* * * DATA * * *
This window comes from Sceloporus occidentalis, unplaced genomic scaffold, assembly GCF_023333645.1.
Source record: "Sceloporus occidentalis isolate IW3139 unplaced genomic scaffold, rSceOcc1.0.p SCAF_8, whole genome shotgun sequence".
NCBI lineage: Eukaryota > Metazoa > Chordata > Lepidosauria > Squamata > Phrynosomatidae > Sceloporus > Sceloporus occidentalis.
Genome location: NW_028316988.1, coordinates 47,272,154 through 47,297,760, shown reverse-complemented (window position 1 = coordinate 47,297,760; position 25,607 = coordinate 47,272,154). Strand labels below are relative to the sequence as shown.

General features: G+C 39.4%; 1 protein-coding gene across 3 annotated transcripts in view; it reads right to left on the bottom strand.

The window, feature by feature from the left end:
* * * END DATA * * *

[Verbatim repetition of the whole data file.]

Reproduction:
This window comes from Sceloporus occidentalis, unplaced genomic scaffold, assembly GCF_023333645.1.
Source record: "Sceloporus occidentalis isolate IW3139 unplaced genomic scaffold, rSceOcc1.0.p SCAF_8, whole genome shotgun sequence".
NCBI lineage: Eukaryota > Metazoa > Chordata > Lepidosauria > Squamata > Phrynosomatidae > Sceloporus > Sceloporus occidentalis.
Genome location: NW_028316988.1, coordinates 47,272,154 through 47,297,760, shown reverse-complemented (window position 1 = coordinate 47,297,760; position 25,607 = coordinate 47,272,154). Strand labels below are relative to the sequence as shown.

General features: G+C 39.4%; 1 protein-coding gene across 3 annotated transcripts in view; it reads right to left on the bottom strand.

The window, feature by feature from the left end: